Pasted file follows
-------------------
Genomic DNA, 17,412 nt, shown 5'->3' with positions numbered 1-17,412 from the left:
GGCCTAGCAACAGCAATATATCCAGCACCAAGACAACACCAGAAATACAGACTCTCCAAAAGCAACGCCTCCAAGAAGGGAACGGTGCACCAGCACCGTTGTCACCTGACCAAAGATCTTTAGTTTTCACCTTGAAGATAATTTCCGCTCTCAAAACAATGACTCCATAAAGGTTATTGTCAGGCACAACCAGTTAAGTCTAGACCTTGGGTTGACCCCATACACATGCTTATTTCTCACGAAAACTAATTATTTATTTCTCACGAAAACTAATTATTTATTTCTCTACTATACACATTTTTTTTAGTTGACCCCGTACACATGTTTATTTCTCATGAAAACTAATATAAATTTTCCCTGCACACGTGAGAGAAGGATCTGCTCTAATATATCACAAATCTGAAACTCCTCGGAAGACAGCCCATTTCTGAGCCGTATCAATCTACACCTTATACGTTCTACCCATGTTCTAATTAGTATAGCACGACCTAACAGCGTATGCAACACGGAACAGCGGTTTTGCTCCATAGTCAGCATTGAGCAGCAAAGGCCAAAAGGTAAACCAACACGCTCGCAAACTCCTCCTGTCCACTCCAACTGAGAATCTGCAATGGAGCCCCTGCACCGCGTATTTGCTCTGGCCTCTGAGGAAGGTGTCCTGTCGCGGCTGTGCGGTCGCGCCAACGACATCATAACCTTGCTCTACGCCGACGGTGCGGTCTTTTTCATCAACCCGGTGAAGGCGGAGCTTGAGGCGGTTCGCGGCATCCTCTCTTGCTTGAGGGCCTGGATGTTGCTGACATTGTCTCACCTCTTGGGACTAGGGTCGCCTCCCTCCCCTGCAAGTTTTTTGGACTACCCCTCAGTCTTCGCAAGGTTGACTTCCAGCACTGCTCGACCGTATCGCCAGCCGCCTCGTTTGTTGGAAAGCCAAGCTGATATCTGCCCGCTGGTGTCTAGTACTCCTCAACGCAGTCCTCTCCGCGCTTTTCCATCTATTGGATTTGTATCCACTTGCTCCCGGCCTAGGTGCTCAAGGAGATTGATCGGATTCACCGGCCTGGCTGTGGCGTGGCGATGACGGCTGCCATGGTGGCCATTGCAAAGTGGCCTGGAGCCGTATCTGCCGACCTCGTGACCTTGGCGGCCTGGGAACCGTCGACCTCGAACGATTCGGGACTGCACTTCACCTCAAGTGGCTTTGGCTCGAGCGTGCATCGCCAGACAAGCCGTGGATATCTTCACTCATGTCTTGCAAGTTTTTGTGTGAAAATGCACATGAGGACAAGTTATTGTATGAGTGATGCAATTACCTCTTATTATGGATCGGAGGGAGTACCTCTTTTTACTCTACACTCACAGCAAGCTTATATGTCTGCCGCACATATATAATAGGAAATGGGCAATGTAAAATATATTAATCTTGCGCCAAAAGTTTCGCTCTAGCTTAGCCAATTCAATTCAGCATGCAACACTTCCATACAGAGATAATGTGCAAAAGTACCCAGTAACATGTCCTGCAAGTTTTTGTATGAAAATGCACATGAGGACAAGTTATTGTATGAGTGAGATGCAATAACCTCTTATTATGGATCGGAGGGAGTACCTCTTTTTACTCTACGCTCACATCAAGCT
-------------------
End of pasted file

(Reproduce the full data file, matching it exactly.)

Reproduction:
Genomic DNA, 17,412 nt, shown 5'->3' with positions numbered 1-17,412 from the left:
GGCCTAGCAACAGCAATATATCCAGCACCAAGACAACACCAGAAATACAGACTCTCCAAAAGCAACGCCTCCAAGAAGGGAACGGTGCACCAGCACCGTTGTCACCTGACCAAAGATCTTTAGTTTTCACCTTGAAGATAATTTCCGCTCTCAAAACAATGACTCCATAAAGGTTATTGTCAGGCACAACCAGTTAAGTCTAGACCTTGGGTTGACCCCATACACATGCTTATTTCTCACGAAAACTAATTATTTATTTCTCACGAAAACTAATTATTTATTTCTCTACTATACACATTTTTTTTAGTTGACCCCGTACACATGTTTATTTCTCATGAAAACTAATATAAATTTTCCCTGCACACGTGAGAGAAGGATCTGCTCTAATATATCACAAATCTGAAACTCCTCGGAAGACAGCCCATTTCTGAGCCGTATCAATCTACACCTTATACGTTCTACCCATGTTCTAATTAGTATAGCACGACCTAACAGCGTATGCAACACGGAACAGCGGTTTTGCTCCATAGTCAGCATTGAGCAGCAAAGGCCAAAAGGTAAACCAACACGCTCGCAAACTCCTCCTGTCCACTCCAACTGAGAATCTGCAATGGAGCCCCTGCACCGCGTATTTGCTCTGGCCTCTGAGGAAGGTGTCCTGTCGCGGCTGTGCGGTCGCGCCAACGACATCATAACCTTGCTCTACGCCGACGGTGCGGTCTTTTTCATCAACCCGGTGAAGGCGGAGCTTGAGGCGGTTCGCGGCATCCTCTCTTGCTTGAGGGCCTGGATGTTGCTGACATTGTCTCACCTCTTGGGACTAGGGTCGCCTCCCTCCCCTGCAAGTTTTTTGGACTACCCCTCAGTCTTCGCAAGGTTGACTTCCAGCACTGCTCGACCGTATCGCCAGCCGCCTCGTTTGTTGGAAAGCCAAGCTGATATCTGCCCGCTGGTGTCTAGTACTCCTCAACGCAGTCCTCTCCGCGCTTTTCCATCTATTGGATTTGTATCCACTTGCTCCCGGCCTAGGTGCTCAAGGAGATTGATCGGATTCACCGGCCTGGCTGTGGCGTGGCGATGACGGCTGCCATGGTGGCCATTGCAAAGTGGCCTGGAGCCGTATCTGCCGACCTCGTGACCTTGGCGGCCTGGGAACCGTCGACCTCGAACGATTCGGGACTGCACTTCACCTCAAGTGGCTTTGGCTCGAGCGTGCATCGCCAGACAAGCCGTGGATATCTTCACTCATGTCTTGCAAGTTTTTGTGTGAAAATGCACATGAGGACAAGTTATTGTATGAGTGATGCAATTACCTCTTATTATGGATCGGAGGGAGTACCTCTTTTTACTCTACACTCACAGCAAGCTTATATGTCTGCCGCACATATATAATAGGAAATGGGCAATGTAAAATATATTAATCTTGCGCCAAAAGTTTCGCTCTAGCTTAGCCAATTCAATTCAGCATGCAACACTTCCATACAGAGATAATGTGCAAAAGTACCCAGTAACATGTCCTGCAAGTTTTTGTATGAAAATGCACATGAGGACAAGTTATTGTATGAGTGAGATGCAATAACCTCTTATTATGGATCGGAGGGAGTACCTCTTTTTACTCTACGCTCACATCAAGCT